Bleed resistor/LED discharging indicator for bulk capacitor

Thread Starter

Xavier Pacheco Paulino

Joined Oct 21, 2015
728
Hi,

I don't know if there's much behind this. According to the circuit below, I intend to add a led to indicate whether the bulk capacitor is charged or not. The rectified and filtered voltage is about 170VDC. The voltage drop across the led is around 2V. For a current of 20 mA through the led if the capacitor is fully charged, R = 170-2/20mA = 8.4k ohms. , which throws a power rating around 3W. But I think there's something wrong. Any comments?

 
Last edited:

MaxHeadRoom

Joined Jul 18, 2013
23,140
Is this for your T.M. project? If so I would not worry about it as the motor and controller are usually not accessible to any user.
Max.
 

MaxHeadRoom

Joined Jul 18, 2013
23,140
I have seen this LED in treadmills with AC three phase motors. For example, Life Fitness has a model which includes it, and the interesting thing is that the led is on for more than a minute even when the power is turned off.
Many versions of VFD's such as this generally have it, the Capacitor bank total capacity is generally much higher.
Max.
 

WBahn

Joined Mar 31, 2012
26,398
I just was confused because I saw in another design a 130K resistor.
Using 130 kΩ with 168 V yields a current of 1.3 mA. That may well be visible enough even with the current LED you are planning to use. It also reduces the power draw to under a quarter watt.

If this is for indicating, not bleeding, then choose an LED that can work with a much smaller current. Even a typical "20 mA" LED is probably sufficiently visible at 2 mA to 5 mA and there are many LEDs available today that operate at 2 mA and less as their target current. DigiKey has several 0.5 mA options and you can probably run them at something like 0.1 mA or so. If you run it at 0.2 mA, then you've dropped your 3 W down to around 30 mW.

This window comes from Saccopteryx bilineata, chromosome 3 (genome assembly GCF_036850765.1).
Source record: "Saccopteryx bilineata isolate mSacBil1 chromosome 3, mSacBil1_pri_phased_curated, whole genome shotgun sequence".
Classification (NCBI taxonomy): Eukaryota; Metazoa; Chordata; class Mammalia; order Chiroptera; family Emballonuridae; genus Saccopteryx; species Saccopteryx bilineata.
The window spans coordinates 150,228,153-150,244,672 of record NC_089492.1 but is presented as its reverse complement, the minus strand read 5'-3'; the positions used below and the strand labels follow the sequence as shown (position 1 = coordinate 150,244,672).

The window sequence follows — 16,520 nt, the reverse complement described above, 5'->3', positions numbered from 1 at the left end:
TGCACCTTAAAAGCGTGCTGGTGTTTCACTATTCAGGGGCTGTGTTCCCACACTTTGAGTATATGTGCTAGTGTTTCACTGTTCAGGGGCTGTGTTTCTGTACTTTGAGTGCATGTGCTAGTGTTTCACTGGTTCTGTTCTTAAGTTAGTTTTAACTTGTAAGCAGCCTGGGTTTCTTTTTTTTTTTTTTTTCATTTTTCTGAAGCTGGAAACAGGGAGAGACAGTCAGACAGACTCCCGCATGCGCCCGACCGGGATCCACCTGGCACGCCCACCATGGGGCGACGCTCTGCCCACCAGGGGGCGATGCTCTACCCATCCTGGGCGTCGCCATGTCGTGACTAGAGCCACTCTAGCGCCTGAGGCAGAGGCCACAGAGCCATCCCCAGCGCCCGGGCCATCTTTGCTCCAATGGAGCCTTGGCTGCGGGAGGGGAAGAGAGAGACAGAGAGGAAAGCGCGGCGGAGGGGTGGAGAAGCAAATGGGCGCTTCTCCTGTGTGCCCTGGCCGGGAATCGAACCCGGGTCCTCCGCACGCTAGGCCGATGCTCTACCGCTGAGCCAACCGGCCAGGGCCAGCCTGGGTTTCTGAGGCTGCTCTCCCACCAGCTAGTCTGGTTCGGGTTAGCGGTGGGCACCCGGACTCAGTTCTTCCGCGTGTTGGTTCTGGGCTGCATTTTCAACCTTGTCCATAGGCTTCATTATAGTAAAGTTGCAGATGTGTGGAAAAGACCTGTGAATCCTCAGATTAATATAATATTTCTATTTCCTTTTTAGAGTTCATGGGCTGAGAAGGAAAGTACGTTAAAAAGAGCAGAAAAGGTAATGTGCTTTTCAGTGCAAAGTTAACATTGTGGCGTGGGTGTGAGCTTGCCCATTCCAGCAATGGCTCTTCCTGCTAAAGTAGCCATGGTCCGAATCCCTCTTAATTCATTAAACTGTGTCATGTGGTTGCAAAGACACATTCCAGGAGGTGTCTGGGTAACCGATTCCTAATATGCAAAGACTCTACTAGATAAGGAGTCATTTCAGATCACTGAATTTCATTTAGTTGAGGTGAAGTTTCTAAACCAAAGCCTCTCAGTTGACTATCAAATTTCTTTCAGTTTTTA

But if you are using this for bleeding, then even at your 20 mA you have a problem because your RC time constant is already pushing 20 seconds. If you bring the current down two orders of magnitude, then your time constant goes up those same two orders bringing you into the half-hour time frame.

So one thing you need to decide is what your goal is -- indication or bleeding.
 

Thread Starter

Xavier Pacheco Paulino

Joined Oct 21, 2015
728
Using 130 kΩ with 168 V yields a current of 1.3 mA. That may well be visible enough even with the current LED you are planning to use. It also reduces the power draw to under a quarter watt.

If this is for indicating, not bleeding, then choose an LED that can work with a much smaller current. Even a typical "20 mA" LED is probably sufficiently visible at 2 mA to 5 mA and there are many LEDs available today that operate at 2 mA and less as their target current. DigiKey has several 0.5 mA options and you can probably run them at something like 0.1 mA or so. If you run it at 0.2 mA, then you've dropped your 3 W down to around 30 mW.

But if you are using this for bleeding, then even at your 20 mA you have a problem because your RC time constant is already pushing 20 seconds. If you bring the current down two orders of magnitude, then your time constant goes up those same two orders bringing you into the half-hour time frame.

So one thing you need to decide is what your goal is -- indication or bleeding.
To be honest, yes, I was confused. My goal was to indicate if there's charge in the capacitor. I thought that while the capacitor is discharging, the led is fading, so it was kind of bleeding. But I see that I got my wires crossed with regards to the concepts of bleeding and indicating.
 
Top